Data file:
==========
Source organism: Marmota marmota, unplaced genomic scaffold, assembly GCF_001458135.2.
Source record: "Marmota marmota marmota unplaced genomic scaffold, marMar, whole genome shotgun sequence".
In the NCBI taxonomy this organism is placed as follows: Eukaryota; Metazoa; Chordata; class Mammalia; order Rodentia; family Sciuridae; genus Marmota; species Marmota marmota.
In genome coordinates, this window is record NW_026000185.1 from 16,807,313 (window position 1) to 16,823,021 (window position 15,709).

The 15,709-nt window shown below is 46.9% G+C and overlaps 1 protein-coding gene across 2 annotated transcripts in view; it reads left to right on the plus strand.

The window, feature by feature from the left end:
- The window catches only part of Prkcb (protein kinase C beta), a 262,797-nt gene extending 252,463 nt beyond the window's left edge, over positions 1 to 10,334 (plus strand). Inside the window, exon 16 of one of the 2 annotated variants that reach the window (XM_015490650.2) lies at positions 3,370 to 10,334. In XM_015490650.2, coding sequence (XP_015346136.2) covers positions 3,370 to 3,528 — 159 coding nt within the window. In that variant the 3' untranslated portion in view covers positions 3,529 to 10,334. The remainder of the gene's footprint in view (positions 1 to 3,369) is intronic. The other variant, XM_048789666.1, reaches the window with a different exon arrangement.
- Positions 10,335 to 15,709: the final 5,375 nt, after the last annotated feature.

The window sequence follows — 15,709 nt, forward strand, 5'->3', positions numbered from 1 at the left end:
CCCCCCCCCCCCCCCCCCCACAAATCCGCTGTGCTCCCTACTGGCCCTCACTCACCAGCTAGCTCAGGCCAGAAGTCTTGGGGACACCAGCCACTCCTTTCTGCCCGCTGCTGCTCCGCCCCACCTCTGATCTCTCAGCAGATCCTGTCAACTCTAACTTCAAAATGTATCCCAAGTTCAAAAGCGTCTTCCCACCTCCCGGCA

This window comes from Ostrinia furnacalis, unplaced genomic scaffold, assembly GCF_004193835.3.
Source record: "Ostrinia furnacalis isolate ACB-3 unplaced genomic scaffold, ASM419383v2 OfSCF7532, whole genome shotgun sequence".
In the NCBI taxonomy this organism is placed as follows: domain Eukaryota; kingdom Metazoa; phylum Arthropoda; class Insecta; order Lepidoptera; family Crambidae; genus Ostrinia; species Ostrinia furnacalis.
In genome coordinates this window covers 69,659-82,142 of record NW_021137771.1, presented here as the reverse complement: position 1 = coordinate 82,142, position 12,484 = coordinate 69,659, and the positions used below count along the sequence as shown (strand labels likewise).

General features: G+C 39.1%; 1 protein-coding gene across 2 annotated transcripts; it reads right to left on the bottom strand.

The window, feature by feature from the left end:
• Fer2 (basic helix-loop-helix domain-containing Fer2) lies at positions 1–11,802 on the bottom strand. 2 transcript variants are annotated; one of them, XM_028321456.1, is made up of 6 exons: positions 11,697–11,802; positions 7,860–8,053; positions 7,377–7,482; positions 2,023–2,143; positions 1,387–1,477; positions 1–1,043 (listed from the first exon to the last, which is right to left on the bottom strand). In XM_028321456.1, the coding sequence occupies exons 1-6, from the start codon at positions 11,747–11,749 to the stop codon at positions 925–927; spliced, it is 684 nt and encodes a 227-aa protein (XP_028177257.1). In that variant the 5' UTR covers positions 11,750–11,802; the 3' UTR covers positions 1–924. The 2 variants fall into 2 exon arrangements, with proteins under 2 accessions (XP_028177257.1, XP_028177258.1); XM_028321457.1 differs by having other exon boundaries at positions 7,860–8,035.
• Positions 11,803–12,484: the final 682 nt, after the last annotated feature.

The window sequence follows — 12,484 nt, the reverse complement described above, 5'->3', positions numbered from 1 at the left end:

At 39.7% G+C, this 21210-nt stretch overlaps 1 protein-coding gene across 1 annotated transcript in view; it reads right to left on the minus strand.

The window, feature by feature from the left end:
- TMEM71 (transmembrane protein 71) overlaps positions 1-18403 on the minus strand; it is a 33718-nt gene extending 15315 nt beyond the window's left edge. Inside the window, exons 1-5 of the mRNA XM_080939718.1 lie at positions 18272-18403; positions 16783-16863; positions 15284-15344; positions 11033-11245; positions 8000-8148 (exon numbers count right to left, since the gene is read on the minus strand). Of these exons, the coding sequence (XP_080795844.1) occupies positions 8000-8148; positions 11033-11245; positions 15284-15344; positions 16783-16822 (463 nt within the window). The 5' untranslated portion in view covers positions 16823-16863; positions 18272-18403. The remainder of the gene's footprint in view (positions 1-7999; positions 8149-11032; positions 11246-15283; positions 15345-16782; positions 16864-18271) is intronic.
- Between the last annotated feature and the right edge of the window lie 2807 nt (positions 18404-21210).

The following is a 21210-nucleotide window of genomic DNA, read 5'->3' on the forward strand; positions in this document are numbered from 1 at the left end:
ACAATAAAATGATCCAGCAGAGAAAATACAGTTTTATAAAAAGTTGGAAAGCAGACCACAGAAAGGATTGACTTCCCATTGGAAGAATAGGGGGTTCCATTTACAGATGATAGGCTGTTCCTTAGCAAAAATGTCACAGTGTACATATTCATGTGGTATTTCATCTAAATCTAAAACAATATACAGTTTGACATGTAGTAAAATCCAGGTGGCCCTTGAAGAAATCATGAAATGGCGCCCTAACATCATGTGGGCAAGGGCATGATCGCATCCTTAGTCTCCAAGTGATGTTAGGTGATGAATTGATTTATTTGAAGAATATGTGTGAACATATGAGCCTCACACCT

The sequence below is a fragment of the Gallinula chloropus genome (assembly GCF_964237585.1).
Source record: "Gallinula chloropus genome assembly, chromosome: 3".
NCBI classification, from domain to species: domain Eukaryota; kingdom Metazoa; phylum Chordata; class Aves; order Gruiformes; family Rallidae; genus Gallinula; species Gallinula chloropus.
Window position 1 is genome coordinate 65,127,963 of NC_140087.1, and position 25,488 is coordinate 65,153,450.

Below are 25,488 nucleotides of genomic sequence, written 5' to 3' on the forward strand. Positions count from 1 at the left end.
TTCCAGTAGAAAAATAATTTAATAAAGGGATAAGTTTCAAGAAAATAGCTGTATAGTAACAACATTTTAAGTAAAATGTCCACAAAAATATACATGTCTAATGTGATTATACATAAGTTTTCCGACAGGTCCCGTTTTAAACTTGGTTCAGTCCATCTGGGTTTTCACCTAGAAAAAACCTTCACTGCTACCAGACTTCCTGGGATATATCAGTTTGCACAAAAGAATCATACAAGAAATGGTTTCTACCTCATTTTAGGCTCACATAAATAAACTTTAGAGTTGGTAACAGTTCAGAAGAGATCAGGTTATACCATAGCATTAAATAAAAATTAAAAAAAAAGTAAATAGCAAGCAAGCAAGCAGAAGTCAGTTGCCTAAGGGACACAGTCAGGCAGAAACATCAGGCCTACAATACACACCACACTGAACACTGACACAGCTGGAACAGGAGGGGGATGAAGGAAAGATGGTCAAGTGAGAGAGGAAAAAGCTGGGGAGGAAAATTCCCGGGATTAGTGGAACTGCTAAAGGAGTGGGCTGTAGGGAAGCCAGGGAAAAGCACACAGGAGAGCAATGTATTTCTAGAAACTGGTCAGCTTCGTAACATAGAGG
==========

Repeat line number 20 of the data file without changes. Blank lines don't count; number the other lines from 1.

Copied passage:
At 39.7% G+C, this 21210-nt stretch overlaps 1 protein-coding gene across 1 annotated transcript in view; it reads right to left on the minus strand.